NDA has launched a new series on NDA, Marketing the Marketers, talking to the marketing and comms leaders behind the success of our leading companies.
The digital media and marketing industry is supported by a small army of dedicated marketers and comms professionals, helping tell the stories of our industry’s most innovative and effective companies.
NDA’s Marketing the Marketers series turns the tables to discover the stories of the people whose job it is to market the media owners, agencies and tech companies that are the backbone of the industry.
The series kicks off with Bryan Scott, Marketing Communications Director, The Ozone Project.
What exactly does your job entail?
I head up the marketing team at Ozone, the premium digital advertising business built by the UK’s leading publishers. My role is broad and all-encompassing, covering everything from marketing promotion, development of sales collateral, external and internal communications, insight generation, and event and partnership management.
As a scaling B2B business, my day-to-day is often equal parts strategic thinking and hands-on delivery of our marketing plan – across both our advertiser and publisher business. In addition, I actively lead much of Ozone’s culture programme – I know it’s a cliché but no two days are ever the same.
What campaign or piece of marketing/communications are you most proud of in your career and why?
Cast your mind back to early 2012 and I had just joined Metro as Marketing Director. One of my very first meetings was with Janet Hull and Leila Siddiqi from the IPA who came in to discuss a programme they were launching to help attract a broader spectrum of young talent into the advertising industry. We were incredibly keen to be the official partner, and in less than three months the Creative Pioneers scheme was launched with a cover wrap on Metro and a packed promo schedule to reach the next generation of talent.
It was the enduring legacy of this partnership that I am most proud of; when they bowed out as an entry point to the industry – now there are amazing places like Brixton Finishing School to carry out this great work – Creative Pioneers had helped secure more than 800 apprentice jobs since that 2012 launch..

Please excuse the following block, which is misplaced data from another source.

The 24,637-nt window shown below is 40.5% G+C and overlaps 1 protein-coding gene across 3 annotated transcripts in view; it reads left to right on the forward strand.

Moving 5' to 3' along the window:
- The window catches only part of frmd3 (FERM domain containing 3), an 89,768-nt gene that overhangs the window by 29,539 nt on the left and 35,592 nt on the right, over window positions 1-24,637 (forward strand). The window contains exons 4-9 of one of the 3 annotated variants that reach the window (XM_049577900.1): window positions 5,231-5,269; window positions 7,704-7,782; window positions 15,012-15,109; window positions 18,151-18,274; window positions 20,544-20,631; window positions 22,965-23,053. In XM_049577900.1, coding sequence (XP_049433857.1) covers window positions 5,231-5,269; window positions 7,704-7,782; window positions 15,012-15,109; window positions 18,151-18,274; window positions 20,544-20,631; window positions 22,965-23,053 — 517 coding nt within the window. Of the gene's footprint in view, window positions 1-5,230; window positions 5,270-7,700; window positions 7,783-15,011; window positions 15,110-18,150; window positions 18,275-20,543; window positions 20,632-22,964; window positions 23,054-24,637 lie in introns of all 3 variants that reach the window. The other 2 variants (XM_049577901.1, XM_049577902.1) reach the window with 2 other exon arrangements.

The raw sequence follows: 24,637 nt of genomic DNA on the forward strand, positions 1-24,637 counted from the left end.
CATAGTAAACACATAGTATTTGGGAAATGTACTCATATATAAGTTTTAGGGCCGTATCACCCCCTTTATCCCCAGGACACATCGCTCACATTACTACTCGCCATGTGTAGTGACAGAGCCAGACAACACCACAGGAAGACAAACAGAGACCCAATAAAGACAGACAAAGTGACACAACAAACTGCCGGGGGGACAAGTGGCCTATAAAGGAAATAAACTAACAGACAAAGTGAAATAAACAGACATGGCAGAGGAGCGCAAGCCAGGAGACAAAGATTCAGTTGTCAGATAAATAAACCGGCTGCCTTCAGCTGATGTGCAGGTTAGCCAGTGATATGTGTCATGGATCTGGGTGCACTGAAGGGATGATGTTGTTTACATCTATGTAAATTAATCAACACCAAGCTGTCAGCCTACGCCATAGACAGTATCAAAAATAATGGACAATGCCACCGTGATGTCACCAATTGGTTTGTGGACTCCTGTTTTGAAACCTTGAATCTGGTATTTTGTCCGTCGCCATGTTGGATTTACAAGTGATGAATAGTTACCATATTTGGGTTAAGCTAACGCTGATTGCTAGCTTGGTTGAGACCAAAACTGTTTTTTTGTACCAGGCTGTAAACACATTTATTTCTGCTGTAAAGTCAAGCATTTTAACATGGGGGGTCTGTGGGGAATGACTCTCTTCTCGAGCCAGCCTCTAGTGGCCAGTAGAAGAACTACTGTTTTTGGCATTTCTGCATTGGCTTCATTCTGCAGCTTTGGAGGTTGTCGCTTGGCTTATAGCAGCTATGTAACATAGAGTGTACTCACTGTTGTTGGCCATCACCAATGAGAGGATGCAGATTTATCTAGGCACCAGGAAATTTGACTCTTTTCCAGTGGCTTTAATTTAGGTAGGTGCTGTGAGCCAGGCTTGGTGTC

Who has been your biggest inspiration in your career to date and why?
I’ve been very fortunate to work with some of our industry’s most formidable leaders; from Nikki Mendonça, to Linda Smith, to Kathleen Saxton – the female boss is certainly an enduring theme!
However, if I was to pick the person who had the most impact on me personally it would certainly be Linda Grant – now Chair of Virgin StartUp – who I worked with for more than ten years at Capital Radio and twice at DMGT. Linda made me truly believe in what I could achieve professionally, and was a real cheerleader for me becoming the best version of myself. I felt that Linda was genuinely invested in my success and it certainly made me more focused on delivering even more for the organisations we worked for.
What is the biggest challenge in your sector and how is your company helping to address it?
The challenges within the digital advertising sector are well documented – be it Google phasing out third-party cookies in Chrome, the ICO keeping the world of adtech under its regulatory gaze, or concerns around transparency in digital supply chains. Ozone was created to counter these persistent problems and it remains our mission to transform the digital ecosystem to make it work better and in favour of advertisers, premium publishers and consumers.
The flywheel impact of that is pretty simple; more brand investment into premium websites, funds a better reader experience that delivers better ad results – and then that cycle continues and things continually get better.
What is the biggest opportunity in your sector and how is your company helping to make the most of it?
Beyond creating a better functioning digital ecosystem, there is a huge opportunity to apply Ozone’s technology and expertise to help publisher groups of different sizes and guises to thrive. In particular, there is a lot of discussion in the industry about supporting diverse publishers through ad investment, and while we completely agree with that, it’s somewhat of a short-term solution.
That’s why for real inclusion we have built a technology framework to help community publishers – such as Asian Media Group – create greater and sustainable value from programmatic.
How important, and why, are the following in helping your promote your own company:
As a publisher-built business, we are certainly cheerleaders for quality, editorially led content. The same equally applies in the world of B2B – I’m a great lover of curated content as a means of helping me see the stuff that’s really important.
Particularly post-pandemic, in person events feel even more powerful than in the ‘before times’. From a personal perspective, the time away helped me reset my brain on events, and when I’m attending now, I really think about why I’m going and what I’ll get out of it – and don’t just turn up. It’s always the little touches that really help make live events powerful and magical, and I get a real buzz having them back on plan.
Your company’s owned media
Where the press gives you credibility, our owned media gives us control. When we have a message to craft for our audience, it provides the focus for ensuring that we really land what we have to say.